Turkey Rules Out Early Elections as Narrow Win Draws EU ConcernsBy
Deputy PM Simsek says government to focus on reforms instead
Simsek tells Bloomberg death penalty debate at early stage
Turkey won’t call early elections to speed up the transfer of power to President Recep Tayyip Erdogan, the nation’s deputy prime minister said after a narrow referendum that drew criticism from the European Union.
Mehmet Simsek said the government will instead focus on restoring political stability and kick-starting growth now that voters have approved a shift from a parliamentary-led system to an executive presidency. The comments quelled speculation the ruling AK party would hold a snap election, providing a respite to an economy that’s suffered from years of political turmoil.
“Last night, President Erdogan also made it very clear that the next elections will be held in November 2019, and that there would be a period of adjustment, a period of transition,” Simsek said in an interview in Ankara on Monday. “So I think it’s been very clear that elections are not on the agenda.”
One of the reasons foreign investors have fled Turkey in recent years is the lack of political stability. Five national elections in just three years have damaged confidence in an economy that is also suffering under the weight of terror attacks and a government crackdown on opponents following an attempted coup last July.
The lira strengthened 1.5 percent to 3.6541 per dollar at 2:37 p.m. in Istanbul, trimming its loss in the past year to 22 percent. The Borsa Istanbul 100 Index of equities advanced 0.9 percent.
Simsek, a leading architect of Turkey’s economic policies over the past decade, has long promised a series of reforms to make Turkey’s $857 billion economy grow faster and reduce a current-account deficit that leaves Turkey vulnerable to the swings of foreign-currency inflows. The government hasn’t tackled those reforms, including an overhaul of the tax system and labor policy, because the AKP has been preoccupied with fighting off electoral challenges.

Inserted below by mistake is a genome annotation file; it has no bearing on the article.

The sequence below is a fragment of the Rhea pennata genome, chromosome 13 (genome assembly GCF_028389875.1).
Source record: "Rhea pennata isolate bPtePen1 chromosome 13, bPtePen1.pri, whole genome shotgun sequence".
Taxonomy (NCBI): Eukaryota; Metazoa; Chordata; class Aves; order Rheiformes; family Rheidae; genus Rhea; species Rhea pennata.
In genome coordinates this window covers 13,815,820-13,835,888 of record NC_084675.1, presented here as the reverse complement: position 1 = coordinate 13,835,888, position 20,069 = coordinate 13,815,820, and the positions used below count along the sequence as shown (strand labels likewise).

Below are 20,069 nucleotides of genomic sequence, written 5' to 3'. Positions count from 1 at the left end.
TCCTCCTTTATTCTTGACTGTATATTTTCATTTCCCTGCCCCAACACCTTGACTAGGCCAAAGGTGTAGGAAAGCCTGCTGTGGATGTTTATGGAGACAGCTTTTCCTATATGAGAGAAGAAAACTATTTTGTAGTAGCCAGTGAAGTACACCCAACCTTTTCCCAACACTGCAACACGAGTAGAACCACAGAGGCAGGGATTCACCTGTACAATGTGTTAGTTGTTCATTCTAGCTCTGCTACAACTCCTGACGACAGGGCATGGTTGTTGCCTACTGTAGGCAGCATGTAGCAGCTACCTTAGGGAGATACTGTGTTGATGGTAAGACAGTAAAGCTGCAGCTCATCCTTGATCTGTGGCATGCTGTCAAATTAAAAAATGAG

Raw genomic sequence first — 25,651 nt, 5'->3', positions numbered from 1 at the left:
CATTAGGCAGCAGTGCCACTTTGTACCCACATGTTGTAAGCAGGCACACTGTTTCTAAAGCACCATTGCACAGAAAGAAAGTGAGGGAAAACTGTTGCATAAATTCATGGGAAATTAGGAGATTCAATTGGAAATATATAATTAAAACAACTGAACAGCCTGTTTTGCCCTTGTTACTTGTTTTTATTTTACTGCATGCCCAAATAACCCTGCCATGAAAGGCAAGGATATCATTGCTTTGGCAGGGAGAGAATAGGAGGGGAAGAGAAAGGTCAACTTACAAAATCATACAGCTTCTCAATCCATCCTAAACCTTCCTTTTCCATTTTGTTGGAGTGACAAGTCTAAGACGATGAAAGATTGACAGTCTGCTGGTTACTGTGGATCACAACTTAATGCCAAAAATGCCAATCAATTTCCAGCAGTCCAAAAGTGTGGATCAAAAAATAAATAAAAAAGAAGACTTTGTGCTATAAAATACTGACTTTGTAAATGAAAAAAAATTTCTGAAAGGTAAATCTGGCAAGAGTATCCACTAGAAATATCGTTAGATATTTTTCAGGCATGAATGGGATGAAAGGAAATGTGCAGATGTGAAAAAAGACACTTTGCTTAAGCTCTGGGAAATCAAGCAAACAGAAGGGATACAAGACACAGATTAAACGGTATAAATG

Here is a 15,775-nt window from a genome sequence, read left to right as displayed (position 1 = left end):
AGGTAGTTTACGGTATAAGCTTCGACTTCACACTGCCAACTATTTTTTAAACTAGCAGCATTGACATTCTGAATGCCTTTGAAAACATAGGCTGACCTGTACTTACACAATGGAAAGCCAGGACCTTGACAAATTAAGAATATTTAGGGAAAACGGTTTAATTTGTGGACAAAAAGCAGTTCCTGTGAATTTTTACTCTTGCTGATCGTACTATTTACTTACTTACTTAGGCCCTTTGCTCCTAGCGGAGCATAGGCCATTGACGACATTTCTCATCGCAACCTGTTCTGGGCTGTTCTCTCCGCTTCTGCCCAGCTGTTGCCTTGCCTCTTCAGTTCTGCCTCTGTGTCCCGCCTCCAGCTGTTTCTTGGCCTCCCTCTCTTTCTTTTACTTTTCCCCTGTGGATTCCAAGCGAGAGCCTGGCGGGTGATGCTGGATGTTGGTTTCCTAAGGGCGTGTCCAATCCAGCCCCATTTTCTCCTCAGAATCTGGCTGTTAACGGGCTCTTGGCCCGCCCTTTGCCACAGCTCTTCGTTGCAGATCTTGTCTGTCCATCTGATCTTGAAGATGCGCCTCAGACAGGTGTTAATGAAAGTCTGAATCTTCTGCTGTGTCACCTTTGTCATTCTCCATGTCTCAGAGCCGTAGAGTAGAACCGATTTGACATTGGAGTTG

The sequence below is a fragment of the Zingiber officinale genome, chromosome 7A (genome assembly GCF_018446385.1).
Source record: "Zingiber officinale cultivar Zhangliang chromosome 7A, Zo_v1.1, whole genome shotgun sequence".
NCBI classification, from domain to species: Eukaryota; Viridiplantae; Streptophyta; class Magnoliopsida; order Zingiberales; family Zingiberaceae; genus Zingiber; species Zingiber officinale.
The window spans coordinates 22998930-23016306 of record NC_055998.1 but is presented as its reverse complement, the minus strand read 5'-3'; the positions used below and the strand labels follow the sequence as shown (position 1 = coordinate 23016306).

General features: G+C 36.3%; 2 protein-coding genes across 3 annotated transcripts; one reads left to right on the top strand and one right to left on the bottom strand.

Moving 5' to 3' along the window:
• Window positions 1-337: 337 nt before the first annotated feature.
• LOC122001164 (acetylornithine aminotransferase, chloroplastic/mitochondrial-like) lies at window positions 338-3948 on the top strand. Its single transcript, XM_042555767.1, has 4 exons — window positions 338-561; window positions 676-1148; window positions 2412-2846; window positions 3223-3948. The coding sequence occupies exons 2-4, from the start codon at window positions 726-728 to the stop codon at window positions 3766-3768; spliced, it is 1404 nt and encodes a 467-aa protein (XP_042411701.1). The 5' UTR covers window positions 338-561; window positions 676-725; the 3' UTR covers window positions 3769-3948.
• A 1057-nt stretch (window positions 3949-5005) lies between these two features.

The success of a package of 18 changes to the constitution was narrow, with about 51.4 percent of Turks approving it. The result came at the end of a divisive two-month campaign during which Erdogan accused opponents of the vote of supporting “terrorists” and denounced as Nazi-like the decision of some EU countries to bar his ministers from lobbying the diaspora.
“The margin of the ‘yes’ camp’s victory does at least mean that Erdogan is unlikely to call early elections -- which does provide an element of political stability for investors,” according to Nigel Rendell, a senior analyst at Medley Global Advisors LLC in London. Still, a market rally will likely be more muted than expected despite the reform talk as “most will only believe it when they see it,” he said.
For more on referendum, read: Erdogan Follows Slim Referendum Win by Warning Opponents
One thing concerning investors is Turkey’s deteriorating relationship with key allies including the EU, which it has sought to join for half a century. Those concerns deepened on Sunday after Erdogan said the government might hold a referendum on reinstating the death penalty -- a move that would finish off Turkey’s accession prospects - and a European Parliament official said the president’s sweeping new powers weren’t in line with European standards.
German Chancellor Angela Merkel on Monday urged Turkish leaders to open talks with opponents after opposition parties alleged fraud and demanded a recount after election officials accepted ballots without official stamps. France urged Erdogan not to use the result to bring back capital punishment.
Simsek downplayed the risk of a deterioration in relations and said talk of a possible vote on capital punishment is still at an early stage. “The idea that it would derail Turkey-EU relations and allow Turkey to drift away, let’s not overdo it,” he said.